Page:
Montjoie is a high-order finite element C++ framework, to solve time-domain or time-harmonic linear partial differential equations. There are several finite element : nodal finite elements, discontinuous Galerkin finite elements, edge finite elements. Two- and threedimensional computational domains are supported. The quadrilateral/hexahedral finite elements are described in [Cohen, 2002], [Duruflé, 2006]. The triangular/tetrahedral elements can be classically found in the litterature. Montjoie handles conformal meshes (no hanging nodes) hexahedral dominant. The finite elements used for triangular prisms and pyramids are detailed in Morgane Bergot's thesis. In this manuscript the case of tetrahedra and hexhedra is also treated. Isoparametric curved elements are available, in order to have a good approximation of the geometry. Classical curved surfaces are available in 3-D (spheres, cylinders or cones), and also high-order mesh files (Exodus and Gmsh format). In 2-D, there are classical curves and also approximation of curves by splines. The equations currently solved by the code are mainly linear and simulate wave propagation : Helmholtz equation (and wave equation), Maxwell's equations, Aeroacoustics (linearized euler equations), Elastodynamics (as well as Reissner-Mindlin model and fluid-structure interaction). The physical properties can be constant on each element, or they can vary. The variation of a physical index is given by values on a regular grid, or on a mesh. The mesh where the index is defined can be different from the computational mesh. An interpolation is then performed.

If you are using Montjoie, you should avoid specifying a first-order approximation in space (P1, Q1). Montjoie is not optimized for first-order approximation, for example it will store all the edges and faces with connectivity (so that, for each element, you know the face numbers and edge numbers). Of course, such informations require a lot of storage when first order is used, whereas it becomes negligible compared to other quantities to store in case of high order scheme.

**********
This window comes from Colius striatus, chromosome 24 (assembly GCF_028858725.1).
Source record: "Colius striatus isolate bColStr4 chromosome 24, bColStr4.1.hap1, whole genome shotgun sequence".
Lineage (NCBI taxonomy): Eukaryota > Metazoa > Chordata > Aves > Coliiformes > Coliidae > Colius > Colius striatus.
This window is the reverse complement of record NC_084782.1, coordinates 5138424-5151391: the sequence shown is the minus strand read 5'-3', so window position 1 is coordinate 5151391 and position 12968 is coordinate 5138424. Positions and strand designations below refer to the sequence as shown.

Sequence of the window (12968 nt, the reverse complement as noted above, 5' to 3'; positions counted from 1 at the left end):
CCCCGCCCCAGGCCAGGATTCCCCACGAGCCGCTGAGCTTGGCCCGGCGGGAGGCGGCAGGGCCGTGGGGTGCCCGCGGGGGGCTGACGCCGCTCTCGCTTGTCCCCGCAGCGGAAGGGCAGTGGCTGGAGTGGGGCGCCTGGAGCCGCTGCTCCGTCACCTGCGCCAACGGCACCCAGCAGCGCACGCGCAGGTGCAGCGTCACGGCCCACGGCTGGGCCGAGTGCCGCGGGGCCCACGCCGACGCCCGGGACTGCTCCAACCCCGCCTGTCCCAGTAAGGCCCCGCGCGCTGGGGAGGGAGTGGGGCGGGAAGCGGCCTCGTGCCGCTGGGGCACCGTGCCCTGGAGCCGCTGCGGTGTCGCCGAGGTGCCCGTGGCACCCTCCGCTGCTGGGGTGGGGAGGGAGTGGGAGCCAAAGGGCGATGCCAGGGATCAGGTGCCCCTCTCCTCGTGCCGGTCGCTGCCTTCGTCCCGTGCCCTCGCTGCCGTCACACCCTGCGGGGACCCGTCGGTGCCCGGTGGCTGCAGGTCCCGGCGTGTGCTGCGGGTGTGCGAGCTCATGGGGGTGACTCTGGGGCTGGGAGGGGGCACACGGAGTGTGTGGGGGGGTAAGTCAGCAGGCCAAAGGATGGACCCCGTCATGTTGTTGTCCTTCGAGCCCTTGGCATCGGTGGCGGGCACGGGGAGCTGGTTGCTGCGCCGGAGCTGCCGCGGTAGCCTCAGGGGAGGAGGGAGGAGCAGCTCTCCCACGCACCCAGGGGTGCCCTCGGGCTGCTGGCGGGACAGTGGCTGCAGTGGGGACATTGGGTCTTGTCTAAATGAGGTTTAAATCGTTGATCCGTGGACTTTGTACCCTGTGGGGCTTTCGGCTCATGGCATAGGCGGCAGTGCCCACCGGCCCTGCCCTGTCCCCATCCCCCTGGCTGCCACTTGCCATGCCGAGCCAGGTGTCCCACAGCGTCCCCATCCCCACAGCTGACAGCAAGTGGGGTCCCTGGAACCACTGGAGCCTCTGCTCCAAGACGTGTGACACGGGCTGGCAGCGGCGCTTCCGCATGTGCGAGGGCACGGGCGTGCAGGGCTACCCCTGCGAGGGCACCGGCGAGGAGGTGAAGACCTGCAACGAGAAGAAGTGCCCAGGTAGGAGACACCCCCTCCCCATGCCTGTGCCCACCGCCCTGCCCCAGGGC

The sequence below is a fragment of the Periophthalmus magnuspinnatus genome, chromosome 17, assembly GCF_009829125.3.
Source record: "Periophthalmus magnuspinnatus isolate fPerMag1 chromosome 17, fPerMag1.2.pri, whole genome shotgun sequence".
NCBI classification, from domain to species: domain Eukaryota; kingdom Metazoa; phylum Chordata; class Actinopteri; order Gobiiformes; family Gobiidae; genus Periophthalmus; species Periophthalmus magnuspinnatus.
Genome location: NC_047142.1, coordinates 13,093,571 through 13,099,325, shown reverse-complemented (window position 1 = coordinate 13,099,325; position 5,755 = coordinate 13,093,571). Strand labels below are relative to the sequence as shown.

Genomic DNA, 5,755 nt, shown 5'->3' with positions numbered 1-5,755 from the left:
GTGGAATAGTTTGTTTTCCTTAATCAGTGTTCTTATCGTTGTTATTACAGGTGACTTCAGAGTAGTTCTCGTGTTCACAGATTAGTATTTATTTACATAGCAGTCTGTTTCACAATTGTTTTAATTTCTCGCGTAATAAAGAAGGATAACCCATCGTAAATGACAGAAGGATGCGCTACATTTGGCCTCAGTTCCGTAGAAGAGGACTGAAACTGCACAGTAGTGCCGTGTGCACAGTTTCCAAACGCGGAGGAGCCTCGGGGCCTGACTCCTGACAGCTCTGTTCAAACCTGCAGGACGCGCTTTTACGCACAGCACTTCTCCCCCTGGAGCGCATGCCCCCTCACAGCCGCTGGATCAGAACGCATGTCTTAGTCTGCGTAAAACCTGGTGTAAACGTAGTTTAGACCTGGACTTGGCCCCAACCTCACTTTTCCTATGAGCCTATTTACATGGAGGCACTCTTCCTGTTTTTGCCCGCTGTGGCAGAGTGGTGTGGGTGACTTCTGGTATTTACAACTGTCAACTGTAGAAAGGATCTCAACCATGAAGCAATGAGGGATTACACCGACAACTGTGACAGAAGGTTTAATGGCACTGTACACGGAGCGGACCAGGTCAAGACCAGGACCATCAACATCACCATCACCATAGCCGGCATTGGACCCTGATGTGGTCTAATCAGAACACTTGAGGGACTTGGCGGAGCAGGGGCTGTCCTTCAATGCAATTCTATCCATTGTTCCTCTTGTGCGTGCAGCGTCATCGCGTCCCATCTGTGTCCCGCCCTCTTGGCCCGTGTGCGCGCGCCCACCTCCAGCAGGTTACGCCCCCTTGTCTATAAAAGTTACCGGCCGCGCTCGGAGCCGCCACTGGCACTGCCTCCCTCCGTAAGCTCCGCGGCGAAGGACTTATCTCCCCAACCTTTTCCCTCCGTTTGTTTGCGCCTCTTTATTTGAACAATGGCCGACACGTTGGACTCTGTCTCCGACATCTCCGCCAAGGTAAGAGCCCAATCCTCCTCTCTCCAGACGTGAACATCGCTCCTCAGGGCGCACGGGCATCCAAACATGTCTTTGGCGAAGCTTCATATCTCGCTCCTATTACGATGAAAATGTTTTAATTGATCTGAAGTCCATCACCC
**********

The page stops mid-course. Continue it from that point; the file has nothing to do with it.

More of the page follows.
The boundary conditions are classical : Dirichlet, Neumann, Robin, absorbing. The code provides also boundary conditions for bodies with a high conductivity (for Helmholtz equation). PML layers are implemented for several equations. In time-domain computations, there can be some instabilities (mainly for elastodynamic equation). A transparent condition (using integral representation formula) is also available for Helmholtz and Maxwell's equations.

How to get started

First, you will need to compile the code for a given set of equations. For example, if you want to solve 3-D acoustics equation, you can type :

$ make acous3D

For an exhaustive list of compilation targets (and associated compiled files), you can take a look at this section. When you run the code, you put the data file in the command line :

$ ./acous3D.x time_sphere.ini

The data files have the ini extension, for simplicity purpose. This extension is not required. The name of the executable is not necessarily acous3D.x, it can be helmholtz2D.x, maxwell3D.x ... It depends on the solved equation, and on the target selected by the user during the compilation. For a detailed description of the data file format, you can read this section


Hierarchy of directories

When you clone the repository with Git (or by uncompressing a tar.gz file), the two following directories are created :